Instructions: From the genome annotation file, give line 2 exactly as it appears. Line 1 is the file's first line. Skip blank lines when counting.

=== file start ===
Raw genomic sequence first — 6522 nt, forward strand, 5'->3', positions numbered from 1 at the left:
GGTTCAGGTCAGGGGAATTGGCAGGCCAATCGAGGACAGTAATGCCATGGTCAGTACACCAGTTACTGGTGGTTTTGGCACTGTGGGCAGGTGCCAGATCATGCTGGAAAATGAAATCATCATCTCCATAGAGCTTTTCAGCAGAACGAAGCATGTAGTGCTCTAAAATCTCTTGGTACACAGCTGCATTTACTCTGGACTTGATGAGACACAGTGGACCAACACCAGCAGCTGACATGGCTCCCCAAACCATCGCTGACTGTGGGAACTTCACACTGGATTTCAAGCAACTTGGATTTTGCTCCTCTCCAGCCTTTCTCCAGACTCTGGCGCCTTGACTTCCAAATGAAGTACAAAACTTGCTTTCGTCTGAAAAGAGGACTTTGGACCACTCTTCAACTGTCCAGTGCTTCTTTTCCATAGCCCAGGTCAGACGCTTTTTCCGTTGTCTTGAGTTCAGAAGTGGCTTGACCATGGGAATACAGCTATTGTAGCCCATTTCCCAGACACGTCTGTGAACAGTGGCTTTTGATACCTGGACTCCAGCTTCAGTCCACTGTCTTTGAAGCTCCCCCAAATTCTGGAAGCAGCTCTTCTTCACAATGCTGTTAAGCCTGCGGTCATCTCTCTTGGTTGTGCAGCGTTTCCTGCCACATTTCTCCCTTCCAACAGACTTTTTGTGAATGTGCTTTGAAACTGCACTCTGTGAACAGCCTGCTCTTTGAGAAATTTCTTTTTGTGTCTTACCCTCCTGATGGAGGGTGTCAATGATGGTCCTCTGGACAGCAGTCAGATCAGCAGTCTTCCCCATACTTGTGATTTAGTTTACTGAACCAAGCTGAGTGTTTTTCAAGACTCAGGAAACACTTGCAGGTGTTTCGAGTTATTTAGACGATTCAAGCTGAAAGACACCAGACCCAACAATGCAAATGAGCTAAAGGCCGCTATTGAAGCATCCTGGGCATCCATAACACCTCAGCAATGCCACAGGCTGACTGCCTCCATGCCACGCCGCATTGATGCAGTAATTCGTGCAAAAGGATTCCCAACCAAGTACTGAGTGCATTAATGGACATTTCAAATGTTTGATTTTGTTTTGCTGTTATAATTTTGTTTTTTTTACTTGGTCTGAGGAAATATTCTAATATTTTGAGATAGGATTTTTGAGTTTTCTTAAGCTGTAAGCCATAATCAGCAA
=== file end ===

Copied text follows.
GGTTCAGGTCAGGGGAATTGGCAGGCCAATCGAGGACAGTAATGCCATGGTCAGTACACCAGTTACTGGTGGTTTTGGCACTGTGGGCAGGTGCCAGATCATGCTGGAAAATGAAATCATCATCTCCATAGAGCTTTTCAGCAGAACGAAGCATGTAGTGCTCTAAAATCTCTTGGTACACAGCTGCATTTACTCTGGACTTGATGAGACACAGTGGACCAACACCAGCAGCTGACATGGCTCCCCAAACCATCGCTGACTGTGGGAACTTCACACTGGATTTCAAGCAACTTGGATTTTGCTCCTCTCCAGCCTTTCTCCAGACTCTGGCGCCTTGACTTCCAAATGAAGTACAAAACTTGCTTTCGTCTGAAAAGAGGACTTTGGACCACTCTTCAACTGTCCAGTGCTTCTTTTCCATAGCCCAGGTCAGACGCTTTTTCCGTTGTCTTGAGTTCAGAAGTGGCTTGACCATGGGAATACAGCTATTGTAGCCCATTTCCCAGACACGTCTGTGAACAGTGGCTTTTGATACCTGGACTCCAGCTTCAGTCCACTGTCTTTGAAGCTCCCCCAAATTCTGGAAGCAGCTCTTCTTCACAATGCTGTTAAGCCTGCGGTCATCTCTCTTGGTTGTGCAGCGTTTCCTGCCACATTTCTCCCTTCCAACAGACTTTTTGTGAATGTGCTTTGAAACTGCACTCTGTGAACAGCCTGCTCTTTGAGAAATTTCTTTTTGTGTCTTACCCTCCTGATGGAGGGTGTCAATGATGGTCCTCTGGACAGCAGTCAGATCAGCAGTCTTCCCCATACTTGTGATTTAGTTTACTGAACCAAGCTGAGTGTTTTTCAAGACTCAGGAAACACTTGCAGGTGTTTCGAGTTATTTAGACGATTCAAGCTGAAAGACACCAGACCCAACAATGCAAATGAGCTAAAGGCCGCTATTGAAGCATCCTGGGCATCCATAACACCTCAGCAATGCCACAGGCTGACTGCCTCCATGCCACGCCGCATTGATGCAGTAATTCGTGCAAAAGGATTCCCAACCAAGTACTGAGTGCATTAATGGACATTTCAAATGTTTGATTTTGTTTTGCTGTTATAATTTTGTTTTTTTTACTTGGTCTGAGGAAATATTCTAATATTTTGAGATAGGATTTTTGAGTTTTCTTAAGCTGTAAGCCATAATCAGCAA